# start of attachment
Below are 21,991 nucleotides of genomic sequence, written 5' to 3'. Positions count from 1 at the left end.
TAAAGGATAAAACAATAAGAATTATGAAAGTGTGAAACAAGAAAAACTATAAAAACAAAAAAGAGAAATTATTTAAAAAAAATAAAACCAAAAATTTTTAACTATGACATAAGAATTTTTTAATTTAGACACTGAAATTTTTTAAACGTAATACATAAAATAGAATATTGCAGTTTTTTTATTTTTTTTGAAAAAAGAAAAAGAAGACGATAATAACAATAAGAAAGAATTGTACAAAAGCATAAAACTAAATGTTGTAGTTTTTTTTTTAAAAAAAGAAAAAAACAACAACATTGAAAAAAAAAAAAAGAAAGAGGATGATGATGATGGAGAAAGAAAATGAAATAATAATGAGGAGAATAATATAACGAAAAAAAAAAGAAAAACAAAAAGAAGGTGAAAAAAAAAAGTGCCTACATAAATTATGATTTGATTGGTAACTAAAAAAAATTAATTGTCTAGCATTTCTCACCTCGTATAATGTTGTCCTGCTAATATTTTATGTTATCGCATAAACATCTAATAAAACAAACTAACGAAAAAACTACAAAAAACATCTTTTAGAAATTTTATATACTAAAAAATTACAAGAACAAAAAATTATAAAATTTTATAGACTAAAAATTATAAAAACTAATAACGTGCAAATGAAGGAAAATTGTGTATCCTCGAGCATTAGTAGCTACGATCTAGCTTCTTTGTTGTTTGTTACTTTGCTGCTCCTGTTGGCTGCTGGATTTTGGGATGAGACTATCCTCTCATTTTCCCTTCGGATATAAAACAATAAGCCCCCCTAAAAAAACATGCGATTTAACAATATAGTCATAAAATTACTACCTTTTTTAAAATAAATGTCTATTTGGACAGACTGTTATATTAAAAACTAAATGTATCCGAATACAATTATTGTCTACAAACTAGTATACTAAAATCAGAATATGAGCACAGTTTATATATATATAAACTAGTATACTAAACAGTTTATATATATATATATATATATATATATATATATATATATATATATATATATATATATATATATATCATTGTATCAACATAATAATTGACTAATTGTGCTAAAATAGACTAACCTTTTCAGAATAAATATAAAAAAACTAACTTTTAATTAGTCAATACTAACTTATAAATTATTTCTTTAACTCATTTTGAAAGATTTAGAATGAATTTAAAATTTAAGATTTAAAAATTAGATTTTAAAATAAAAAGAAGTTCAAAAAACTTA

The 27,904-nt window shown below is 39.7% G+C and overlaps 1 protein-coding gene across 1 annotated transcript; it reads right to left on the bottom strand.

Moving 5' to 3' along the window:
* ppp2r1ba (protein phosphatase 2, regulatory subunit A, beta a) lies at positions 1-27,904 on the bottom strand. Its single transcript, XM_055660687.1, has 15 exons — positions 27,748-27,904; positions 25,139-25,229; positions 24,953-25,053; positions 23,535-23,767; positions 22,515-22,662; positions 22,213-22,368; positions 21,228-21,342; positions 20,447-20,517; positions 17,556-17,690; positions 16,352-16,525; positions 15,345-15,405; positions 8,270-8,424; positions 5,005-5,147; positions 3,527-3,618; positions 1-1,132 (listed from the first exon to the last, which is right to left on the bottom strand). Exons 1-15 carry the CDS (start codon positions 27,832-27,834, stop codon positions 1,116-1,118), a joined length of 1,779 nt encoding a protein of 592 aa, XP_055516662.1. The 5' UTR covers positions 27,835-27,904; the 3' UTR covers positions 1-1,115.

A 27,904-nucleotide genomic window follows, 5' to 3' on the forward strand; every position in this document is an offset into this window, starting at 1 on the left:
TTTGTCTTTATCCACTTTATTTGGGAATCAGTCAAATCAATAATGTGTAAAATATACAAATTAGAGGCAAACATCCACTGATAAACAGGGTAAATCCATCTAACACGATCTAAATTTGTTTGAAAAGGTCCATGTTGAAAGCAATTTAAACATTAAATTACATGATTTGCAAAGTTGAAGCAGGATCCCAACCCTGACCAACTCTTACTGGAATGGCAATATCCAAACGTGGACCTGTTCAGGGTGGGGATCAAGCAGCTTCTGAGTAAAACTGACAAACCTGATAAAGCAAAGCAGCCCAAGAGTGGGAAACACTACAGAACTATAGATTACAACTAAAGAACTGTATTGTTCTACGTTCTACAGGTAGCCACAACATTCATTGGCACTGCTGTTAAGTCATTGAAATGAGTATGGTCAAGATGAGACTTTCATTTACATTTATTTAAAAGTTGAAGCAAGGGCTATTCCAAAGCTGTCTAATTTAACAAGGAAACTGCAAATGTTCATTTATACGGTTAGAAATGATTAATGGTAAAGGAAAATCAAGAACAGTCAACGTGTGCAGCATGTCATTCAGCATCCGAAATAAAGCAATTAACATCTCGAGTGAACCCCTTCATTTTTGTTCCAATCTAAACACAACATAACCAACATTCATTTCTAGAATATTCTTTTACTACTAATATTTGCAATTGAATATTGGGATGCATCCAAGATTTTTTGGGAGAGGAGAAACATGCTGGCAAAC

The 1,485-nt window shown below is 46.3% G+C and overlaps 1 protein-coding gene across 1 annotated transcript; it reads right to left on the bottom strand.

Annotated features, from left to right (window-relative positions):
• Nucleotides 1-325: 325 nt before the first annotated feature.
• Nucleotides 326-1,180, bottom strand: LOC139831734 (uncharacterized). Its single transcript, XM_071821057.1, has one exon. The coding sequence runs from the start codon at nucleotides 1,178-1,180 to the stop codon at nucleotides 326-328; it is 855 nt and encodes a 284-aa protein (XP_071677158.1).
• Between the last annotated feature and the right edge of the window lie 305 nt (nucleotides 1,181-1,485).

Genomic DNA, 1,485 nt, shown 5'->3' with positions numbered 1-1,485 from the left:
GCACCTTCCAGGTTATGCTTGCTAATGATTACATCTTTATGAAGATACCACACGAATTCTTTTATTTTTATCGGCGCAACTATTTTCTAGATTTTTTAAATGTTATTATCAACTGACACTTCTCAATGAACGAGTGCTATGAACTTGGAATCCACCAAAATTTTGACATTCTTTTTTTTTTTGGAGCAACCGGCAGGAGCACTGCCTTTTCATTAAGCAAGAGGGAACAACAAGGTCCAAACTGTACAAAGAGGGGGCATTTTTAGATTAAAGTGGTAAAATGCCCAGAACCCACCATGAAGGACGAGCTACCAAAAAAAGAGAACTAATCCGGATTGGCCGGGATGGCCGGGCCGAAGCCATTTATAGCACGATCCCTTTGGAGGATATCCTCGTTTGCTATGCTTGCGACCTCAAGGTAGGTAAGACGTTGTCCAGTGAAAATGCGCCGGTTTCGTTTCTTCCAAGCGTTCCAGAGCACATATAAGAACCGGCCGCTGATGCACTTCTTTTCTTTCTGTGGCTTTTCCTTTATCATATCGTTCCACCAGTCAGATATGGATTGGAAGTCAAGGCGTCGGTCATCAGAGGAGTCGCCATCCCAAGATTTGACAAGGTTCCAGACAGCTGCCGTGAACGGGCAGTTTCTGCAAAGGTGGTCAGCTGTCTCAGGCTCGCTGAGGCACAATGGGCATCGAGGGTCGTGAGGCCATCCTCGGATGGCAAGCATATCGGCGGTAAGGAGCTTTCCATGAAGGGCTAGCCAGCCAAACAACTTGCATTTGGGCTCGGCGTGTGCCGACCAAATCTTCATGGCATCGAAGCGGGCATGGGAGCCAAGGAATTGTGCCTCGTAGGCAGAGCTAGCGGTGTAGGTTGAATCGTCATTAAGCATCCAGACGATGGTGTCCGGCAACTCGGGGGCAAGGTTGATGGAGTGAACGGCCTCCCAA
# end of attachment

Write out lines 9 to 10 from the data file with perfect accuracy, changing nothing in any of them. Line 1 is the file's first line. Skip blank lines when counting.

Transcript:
Annotated features, from left to right (window-relative positions):
• Nucleotides 1-325: 325 nt before the first annotated feature.